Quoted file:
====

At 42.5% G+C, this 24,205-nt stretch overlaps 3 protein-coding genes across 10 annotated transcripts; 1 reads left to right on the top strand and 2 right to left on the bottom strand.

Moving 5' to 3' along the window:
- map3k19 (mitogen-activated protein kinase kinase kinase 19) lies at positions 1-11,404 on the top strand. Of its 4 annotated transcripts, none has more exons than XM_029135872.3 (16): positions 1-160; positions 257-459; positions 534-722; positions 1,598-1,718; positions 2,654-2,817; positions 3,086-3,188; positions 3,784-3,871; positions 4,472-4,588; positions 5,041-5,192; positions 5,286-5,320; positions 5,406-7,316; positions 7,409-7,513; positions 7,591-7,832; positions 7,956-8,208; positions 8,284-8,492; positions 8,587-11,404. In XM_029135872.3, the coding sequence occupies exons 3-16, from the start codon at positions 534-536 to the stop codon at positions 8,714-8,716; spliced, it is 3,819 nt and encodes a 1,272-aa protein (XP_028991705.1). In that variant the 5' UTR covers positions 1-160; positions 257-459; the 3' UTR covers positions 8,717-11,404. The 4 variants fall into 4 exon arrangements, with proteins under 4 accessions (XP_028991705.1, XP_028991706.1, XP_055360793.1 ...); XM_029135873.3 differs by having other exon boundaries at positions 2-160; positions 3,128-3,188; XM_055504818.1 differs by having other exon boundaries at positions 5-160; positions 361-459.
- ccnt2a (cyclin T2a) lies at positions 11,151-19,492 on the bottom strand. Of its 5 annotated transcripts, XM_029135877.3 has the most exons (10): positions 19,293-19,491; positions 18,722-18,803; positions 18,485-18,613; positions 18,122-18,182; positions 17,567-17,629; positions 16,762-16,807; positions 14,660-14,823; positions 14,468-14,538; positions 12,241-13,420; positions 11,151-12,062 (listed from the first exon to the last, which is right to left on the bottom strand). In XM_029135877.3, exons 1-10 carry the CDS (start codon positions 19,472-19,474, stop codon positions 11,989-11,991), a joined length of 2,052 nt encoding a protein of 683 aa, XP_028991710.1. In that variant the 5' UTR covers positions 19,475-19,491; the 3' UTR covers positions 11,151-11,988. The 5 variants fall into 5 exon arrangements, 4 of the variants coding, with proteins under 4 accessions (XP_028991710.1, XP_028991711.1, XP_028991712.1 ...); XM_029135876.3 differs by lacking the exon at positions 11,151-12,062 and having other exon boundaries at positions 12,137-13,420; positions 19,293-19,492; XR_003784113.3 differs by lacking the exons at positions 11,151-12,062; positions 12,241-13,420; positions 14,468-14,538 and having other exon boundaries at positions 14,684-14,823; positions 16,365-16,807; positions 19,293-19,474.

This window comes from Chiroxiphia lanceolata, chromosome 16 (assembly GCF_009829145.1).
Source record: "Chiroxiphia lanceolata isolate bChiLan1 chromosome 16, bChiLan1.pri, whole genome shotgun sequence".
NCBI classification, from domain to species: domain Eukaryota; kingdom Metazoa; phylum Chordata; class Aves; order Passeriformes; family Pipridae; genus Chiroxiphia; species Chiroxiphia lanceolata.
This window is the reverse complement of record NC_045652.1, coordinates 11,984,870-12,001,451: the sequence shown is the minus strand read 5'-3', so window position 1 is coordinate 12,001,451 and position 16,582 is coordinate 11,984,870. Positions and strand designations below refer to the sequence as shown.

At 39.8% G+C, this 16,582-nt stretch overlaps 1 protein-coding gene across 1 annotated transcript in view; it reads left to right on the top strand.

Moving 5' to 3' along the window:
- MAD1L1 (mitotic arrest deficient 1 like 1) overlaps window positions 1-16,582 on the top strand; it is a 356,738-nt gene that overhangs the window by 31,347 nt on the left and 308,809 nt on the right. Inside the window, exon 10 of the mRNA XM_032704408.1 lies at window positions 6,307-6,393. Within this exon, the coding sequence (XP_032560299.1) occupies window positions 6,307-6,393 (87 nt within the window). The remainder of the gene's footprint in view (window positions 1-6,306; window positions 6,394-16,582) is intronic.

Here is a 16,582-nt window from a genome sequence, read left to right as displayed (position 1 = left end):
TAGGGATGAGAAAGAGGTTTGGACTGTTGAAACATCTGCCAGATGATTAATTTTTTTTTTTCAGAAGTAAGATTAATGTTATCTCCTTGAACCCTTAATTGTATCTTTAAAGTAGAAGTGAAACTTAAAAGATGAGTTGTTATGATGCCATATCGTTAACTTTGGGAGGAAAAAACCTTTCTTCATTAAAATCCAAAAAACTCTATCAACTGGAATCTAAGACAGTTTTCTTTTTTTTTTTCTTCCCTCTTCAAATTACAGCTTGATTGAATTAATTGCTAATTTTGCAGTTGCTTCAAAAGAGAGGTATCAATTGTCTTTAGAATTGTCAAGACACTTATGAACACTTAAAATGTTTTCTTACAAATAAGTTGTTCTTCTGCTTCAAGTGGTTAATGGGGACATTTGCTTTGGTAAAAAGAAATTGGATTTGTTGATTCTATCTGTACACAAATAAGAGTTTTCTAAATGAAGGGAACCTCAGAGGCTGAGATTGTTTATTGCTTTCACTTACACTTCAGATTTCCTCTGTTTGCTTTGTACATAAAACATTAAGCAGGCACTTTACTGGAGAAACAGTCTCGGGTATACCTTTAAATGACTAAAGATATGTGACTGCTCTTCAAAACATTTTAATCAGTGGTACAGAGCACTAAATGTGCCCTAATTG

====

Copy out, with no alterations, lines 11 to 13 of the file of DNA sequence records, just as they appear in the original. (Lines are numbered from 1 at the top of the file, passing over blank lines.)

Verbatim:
- MAD1L1 (mitotic arrest deficient 1 like 1) overlaps window positions 1-16,582 on the top strand; it is a 356,738-nt gene that overhangs the window by 31,347 nt on the left and 308,809 nt on the right. Inside the window, exon 10 of the mRNA XM_032704408.1 lies at window positions 6,307-6,393. Within this exon, the coding sequence (XP_032560299.1) occupies window positions 6,307-6,393 (87 nt within the window). The remainder of the gene's footprint in view (window positions 1-6,306; window positions 6,394-16,582) is intronic.

Here is a 16,582-nt window from a genome sequence, read left to right as displayed (position 1 = left end):
TAGGGATGAGAAAGAGGTTTGGACTGTTGAAACATCTGCCAGATGATTAATTTTTTTTTTTCAGAAGTAAGATTAATGTTATCTCCTTGAACCCTTAATTGTATCTTTAAAGTAGAAGTGAAACTTAAAAGATGAGTTGTTATGATGCCATATCGTTAACTTTGGGAGGAAAAAACCTTTCTTCATTAAAATCCAAAAAACTCTATCAACTGGAATCTAAGACAGTTTTCTTTTTTTTTTTCTTCCCTCTTCAAATTACAGCTTGATTGAATTAATTGCTAATTTTGCAGTTGCTTCAAAAGAGAGGTATCAATTGTCTTTAGAATTGTCAAGACACTTATGAACACTTAAAATGTTTTCTTACAAATAAGTTGTTCTTCTGCTTCAAGTGGTTAATGGGGACATTTGCTTTGGTAAAAAGAAATTGGATTTGTTGATTCTATCTGTACACAAATAAGAGTTTTCTAAATGAAGGGAACCTCAGAGGCTGAGATTGTTTATTGCTTTCACTTACACTTCAGATTTCCTCTGTTTGCTTTGTACATAAAACATTAAGCAGGCACTTTACTGGAGAAACAGTCTCGGGTATACCTTTAAATGACTAAAGATATGTGACTGCTCTTCAAAACATTTTAATCAGTGGTACAGAGCACTAAATGTGCCCTAATTG